I am a self-confessed hill running junkie. I will go out of my way when planning running routes to make sure that there are a few good slopes (not always easy when you live in Essex), and I am convinced that my gun to tape win in the Sydney Paralympic 5000m in a PB/WR was a direct result of the 30 consecutive weeks of hill training we had managed in the build up.
Many of the world’s greatest distance running coaches have employed hills to develop their athletes. Back in the sixties, Percy Cerutty (Kiwi coaching guru, coach to mile world record holder Herb Elliot and to Peter Snell) and Arthur Lydiard used forms of hill training to produce Olympic champions and world record performances. Our very own Seb Coe has often said that he developed his speed and power on the hills of Sheffield and, more recently, Italian coach Renato Canova has incorporated hills into his science-based approach to arguably revolutionise marathon running.
As a physiotherapist, I often use hills as part of a rehabilitation programme as a means of progressively loading calves, hamstrings or glutes/lower back, always emphasising the need to progress cautiously, or, as an easy way of rectifying common technique deficits such as poor hip extension or a “hunched” upper back and “chin poke” which we often see in runners who have desk based jobs. Hill running would also be a good functional progression of my “speed exercises” from my last blog.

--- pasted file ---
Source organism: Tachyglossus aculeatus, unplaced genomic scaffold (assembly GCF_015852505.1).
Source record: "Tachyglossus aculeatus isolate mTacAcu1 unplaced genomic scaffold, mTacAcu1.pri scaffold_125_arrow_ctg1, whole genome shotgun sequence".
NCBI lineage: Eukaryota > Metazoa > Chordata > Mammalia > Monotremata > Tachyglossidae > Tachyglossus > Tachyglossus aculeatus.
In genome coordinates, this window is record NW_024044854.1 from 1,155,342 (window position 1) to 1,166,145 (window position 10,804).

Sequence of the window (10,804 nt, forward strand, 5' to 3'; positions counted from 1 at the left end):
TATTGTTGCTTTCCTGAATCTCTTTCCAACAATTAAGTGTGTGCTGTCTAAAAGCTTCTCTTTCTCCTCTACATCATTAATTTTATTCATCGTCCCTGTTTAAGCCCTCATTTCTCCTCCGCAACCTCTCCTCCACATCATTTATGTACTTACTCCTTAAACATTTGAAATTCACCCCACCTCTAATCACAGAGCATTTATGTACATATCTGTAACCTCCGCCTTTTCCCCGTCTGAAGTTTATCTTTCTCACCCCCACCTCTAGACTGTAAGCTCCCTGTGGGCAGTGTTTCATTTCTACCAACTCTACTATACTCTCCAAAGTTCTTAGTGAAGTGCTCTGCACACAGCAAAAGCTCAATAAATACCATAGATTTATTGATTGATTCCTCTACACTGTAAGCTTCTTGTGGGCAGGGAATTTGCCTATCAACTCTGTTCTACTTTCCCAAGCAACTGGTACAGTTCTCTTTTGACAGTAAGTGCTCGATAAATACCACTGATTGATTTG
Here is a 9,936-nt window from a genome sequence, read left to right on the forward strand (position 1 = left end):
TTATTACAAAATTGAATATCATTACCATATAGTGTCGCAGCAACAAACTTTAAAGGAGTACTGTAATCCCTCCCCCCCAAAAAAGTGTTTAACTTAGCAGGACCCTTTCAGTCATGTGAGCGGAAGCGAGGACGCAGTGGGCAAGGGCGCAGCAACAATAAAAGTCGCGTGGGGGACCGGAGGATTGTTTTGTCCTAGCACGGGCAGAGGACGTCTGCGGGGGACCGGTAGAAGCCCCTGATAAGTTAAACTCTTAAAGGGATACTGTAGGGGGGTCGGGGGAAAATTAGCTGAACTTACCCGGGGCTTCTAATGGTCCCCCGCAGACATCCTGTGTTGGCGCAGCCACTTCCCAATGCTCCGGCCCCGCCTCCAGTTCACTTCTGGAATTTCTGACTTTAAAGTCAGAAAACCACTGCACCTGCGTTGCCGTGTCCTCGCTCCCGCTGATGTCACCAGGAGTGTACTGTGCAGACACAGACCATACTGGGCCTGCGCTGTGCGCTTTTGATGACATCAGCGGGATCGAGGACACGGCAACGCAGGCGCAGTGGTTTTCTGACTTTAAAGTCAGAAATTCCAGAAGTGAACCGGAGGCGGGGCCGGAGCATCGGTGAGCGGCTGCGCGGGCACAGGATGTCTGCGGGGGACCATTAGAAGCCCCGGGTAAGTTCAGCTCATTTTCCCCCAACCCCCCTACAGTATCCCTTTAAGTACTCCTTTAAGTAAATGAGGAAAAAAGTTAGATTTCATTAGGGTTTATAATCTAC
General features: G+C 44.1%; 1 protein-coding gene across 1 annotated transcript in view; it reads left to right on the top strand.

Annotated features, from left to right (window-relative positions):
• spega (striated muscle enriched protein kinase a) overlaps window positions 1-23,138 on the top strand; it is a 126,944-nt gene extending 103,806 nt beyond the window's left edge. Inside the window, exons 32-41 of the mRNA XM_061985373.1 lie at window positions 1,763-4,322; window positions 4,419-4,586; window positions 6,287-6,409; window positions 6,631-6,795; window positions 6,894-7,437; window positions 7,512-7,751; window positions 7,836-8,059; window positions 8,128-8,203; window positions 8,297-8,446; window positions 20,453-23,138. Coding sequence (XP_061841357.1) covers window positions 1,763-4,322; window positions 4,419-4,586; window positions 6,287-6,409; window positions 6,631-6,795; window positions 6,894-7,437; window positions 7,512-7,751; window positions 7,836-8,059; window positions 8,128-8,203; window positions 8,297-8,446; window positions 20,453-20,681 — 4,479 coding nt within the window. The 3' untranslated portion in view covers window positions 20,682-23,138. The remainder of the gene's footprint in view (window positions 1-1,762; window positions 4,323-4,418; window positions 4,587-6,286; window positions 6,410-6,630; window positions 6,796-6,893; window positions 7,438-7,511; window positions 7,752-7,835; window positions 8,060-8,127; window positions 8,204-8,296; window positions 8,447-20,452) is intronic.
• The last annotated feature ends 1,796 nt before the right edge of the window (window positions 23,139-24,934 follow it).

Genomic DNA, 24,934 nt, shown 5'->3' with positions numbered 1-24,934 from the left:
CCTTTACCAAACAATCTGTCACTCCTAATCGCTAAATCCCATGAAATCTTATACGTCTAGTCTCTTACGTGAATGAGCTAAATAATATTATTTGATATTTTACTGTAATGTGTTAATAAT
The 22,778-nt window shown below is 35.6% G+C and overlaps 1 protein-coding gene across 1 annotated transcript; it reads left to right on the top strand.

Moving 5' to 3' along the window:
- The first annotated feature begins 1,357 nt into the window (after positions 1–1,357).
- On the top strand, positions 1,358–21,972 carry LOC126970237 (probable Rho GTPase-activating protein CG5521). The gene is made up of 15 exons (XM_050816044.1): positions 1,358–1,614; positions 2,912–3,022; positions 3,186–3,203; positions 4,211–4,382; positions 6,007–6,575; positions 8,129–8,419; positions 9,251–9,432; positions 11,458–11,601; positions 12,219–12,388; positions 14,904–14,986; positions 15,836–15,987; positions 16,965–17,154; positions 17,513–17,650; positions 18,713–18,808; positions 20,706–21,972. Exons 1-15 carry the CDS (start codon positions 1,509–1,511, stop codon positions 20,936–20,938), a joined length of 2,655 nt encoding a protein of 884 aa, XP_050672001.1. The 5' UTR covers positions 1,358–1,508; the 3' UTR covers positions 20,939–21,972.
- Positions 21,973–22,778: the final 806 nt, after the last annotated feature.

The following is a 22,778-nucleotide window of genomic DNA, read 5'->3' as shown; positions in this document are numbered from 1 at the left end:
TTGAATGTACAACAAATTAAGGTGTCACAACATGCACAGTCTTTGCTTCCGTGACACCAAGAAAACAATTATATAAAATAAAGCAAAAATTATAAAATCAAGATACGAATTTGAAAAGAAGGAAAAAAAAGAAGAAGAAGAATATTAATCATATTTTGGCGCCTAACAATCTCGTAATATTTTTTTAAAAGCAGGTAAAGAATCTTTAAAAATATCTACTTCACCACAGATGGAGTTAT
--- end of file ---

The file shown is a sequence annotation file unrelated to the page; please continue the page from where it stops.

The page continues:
Below are some sample hill workouts:
1. Rolling hills
Choose a gently undulating road or trail loop and aim to “push” the uphill and “coast” the downhill without any change in cadence. The aim is to condition your legs to the change from concentric muscle action, (muscles getting shorter) and eccentric muscle action, (muscles lengthening under load). Take care running down hill not to lean back or over-stride as this places increased load on your lower back and hips. Rather try and lean very slightly forward and land on your mid-foot. Killian Jornet is the master of downhill running.
2. Power hills
Find a reasonably steep hill of about 100m and run up 10 times as fast as you can with emphasis on your technique. Keep “tall”, with high hips and drive your arms back. Check out Seb Coe in the “Born to Run” documentary for a perfect example of this.
3. Hilly fartlek
Ideally on a parkland course, head out for 30 to 45 mins and run up every hill you can find! Try and mix up the gradients and surfaces, altering the pace and effort. This is a great workout for developing trail running skills and for conditioning your legs in a way that no gym routine can.
Remember to warm up thoroughly and take care if you are carrying any calf, hamstring or back niggles. I look at hills as natural, functional strength and conditioning and if introduced gradually over 6 weeks will improve running economy and several aspects of performance.
Good luck and remember to have fun.
Noel, Noel Thatcher Bio.